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Ask Wide Open Country: What Classic Album Would You Want to See Covered in Concert?

Earlier this month, it was announced that Ryan Adams would be covering The Rolling Stones’ classic double-album Exile On Main St. at this year’s Jazz Fest. Adams and legendary producer Don Was (Bonnie Raitt, Bob Dylan, The Rolling Stones) will be recruiting an all-star cast for the performance at New Orleans’ Saenger Theatre on May 5. After years of producing Stones albums such as Voodoo Lounge, A Bigger Bang and Stripped, Was remixed The Exile on Main St. 2010 reissue (as well as 2011’s reissue of Some Girls).
Rarely do artists perform an entire album in its’ entirety. Bruce Springsteen’s been known to do so with Darkness on the Edge of Town, Born to Run or Born in The USA. In 2016, he did The River Tour, which had The Boss performing his 1980 double-album The River. In 2012, alt-country pioneers Old 97’s did very much the same thing with their 1997 instant classic Too Far To Care as part of celebration for the album’s 15 year anniversary.

In hip-hop, artists such as Nas, Blackstar, Lauryn Hill and Wu-Tang Clan’s The GZA have all performed classic albums in full as one-off festival shows. The jam band Phish has had stretches where they’d perform other bands’ albums in full (The Beatles’ The White Album, The Rolling Stones’ Exile on Main St. for example). And of course, there’s been plenty of rock acts (Motley Crue, The Cure, Steely Dan) who’ve booked tours hoping to bank on nostalgia and the music of their heyday.

A few years back, Texas songwriter Terry Allen performed his magnum opus Lubbock (on Everything) in Lubbock. It was the only time Allen and company—who were the original players on the 39 year-old double record—ever played the album in order and in one sitting.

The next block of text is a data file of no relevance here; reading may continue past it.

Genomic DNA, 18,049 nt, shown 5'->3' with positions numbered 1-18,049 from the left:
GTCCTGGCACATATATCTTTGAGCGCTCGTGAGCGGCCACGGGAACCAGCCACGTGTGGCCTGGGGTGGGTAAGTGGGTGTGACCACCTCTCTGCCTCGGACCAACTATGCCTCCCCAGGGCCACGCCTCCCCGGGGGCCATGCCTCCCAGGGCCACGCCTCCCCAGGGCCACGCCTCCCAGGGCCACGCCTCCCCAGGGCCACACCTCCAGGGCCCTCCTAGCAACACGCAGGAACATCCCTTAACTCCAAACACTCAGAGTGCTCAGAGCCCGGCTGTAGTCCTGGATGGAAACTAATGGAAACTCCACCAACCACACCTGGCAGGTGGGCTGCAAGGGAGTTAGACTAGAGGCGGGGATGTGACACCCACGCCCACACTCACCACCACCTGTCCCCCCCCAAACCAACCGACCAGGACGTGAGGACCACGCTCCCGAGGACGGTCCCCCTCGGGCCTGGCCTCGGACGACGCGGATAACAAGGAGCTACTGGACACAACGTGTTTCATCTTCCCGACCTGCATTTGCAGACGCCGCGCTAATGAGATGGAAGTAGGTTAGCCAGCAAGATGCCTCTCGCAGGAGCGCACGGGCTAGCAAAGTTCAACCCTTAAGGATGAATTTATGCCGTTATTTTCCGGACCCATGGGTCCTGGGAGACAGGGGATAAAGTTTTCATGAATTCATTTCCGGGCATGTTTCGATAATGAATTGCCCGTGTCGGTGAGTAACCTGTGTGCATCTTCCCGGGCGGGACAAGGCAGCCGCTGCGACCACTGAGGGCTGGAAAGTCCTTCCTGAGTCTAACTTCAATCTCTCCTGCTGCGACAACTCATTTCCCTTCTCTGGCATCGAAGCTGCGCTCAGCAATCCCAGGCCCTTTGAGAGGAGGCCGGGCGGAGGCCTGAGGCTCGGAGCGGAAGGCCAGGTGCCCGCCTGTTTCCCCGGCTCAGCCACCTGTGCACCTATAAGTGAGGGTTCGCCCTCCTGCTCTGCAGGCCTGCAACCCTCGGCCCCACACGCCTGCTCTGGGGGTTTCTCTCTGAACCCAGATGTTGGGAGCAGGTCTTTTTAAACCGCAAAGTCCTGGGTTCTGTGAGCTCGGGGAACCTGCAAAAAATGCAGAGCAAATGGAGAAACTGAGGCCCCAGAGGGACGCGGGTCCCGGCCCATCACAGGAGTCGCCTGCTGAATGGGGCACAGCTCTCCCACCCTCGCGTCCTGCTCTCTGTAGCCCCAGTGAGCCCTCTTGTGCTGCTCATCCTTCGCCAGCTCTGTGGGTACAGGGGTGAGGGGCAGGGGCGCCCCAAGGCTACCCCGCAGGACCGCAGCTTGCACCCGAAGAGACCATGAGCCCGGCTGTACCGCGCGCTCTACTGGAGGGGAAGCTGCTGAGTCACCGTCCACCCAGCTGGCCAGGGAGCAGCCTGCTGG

Texas Gentleman bassist Chase McGillis and songwriter Phillip Creamer have hosted a handful of tribute record nights over the last few years. Typically with an all-star backing band, various special guests that have ranged from Paul Cauthen and Jillette Johnson to Ruby Boots and the Wild Feathers’ Joel King, they have tackled legendary albums such as Elton John’s Goodbye Yellow Brick Road and Joe Cocker’s Mad Dogs & Englishmen. Though not exactly the same, there’s been plenty of general tributes to Willie Nelson, Neil Young, Van Morrison and many others by the pair.

With that in mind, what albums would you want to see covered and by who? Why? We threw that question at the Wide Open Country staff for their top suggestions.

Thomas’s Pick: Mike and The Moonpies Covering Strait Country by George Strait

I love these kind of hypotheticals. I tend to spend way too much time overthinking them. I had a solid 10 choices, but I’m going to go with my gut (and initial) answer. Mike and The Moonpies performing George Strait’s 1981 debut Strait Country. It just makes sense. For starters, Mike and The Moonpies are a well-oiled, beer drinking, honky-tonking, six-piece machine—perhaps the best in the business at playing old school country licks for rowdy dancing crowds. Their latest release, Steak Night at The Prairie Rose, finds them at their peak powers with country groovers about late nights, barroom breakups and jukebox memories.

‘80s Strait isn’t the same as his more refined ‘90s crossover counterpart. It’s whiskey soaked and deeply rooted in the Texas dancehall and honky-tonk circuit. There’s really no bad choice here, but Strait Country is my personal preference. You have a little bit of everything. Hard-edged drinking anthems like “Friday Night Fever” and the breezy “Down & Out.” There’s a warm softness to “I Get Along With You” and the album closing “Her Goodbye Hit Me in the Heart.”
That’s exactly what The Moonpies have used as the template for much of their career — equal parts high & lonesome and free & loose. It’s ‘80s grit heartbreakers and piercing guitars. At only 27 minutes, Strait Country would give them plenty of options. They could follow up with their own Strait-esque material—“Damn Strait,” “Never Leaving Texas” and “Beaches of Biloxi”—or, just keep going down the early Strait rabbit hole with Strait From the Heart and Right or Wrong. Regardless, I’d suggest rough and rowdy dive bars and crowded honky-tonks as the optimal setting with everyone wearing Urban Cowboy garb and sipping LoneStars.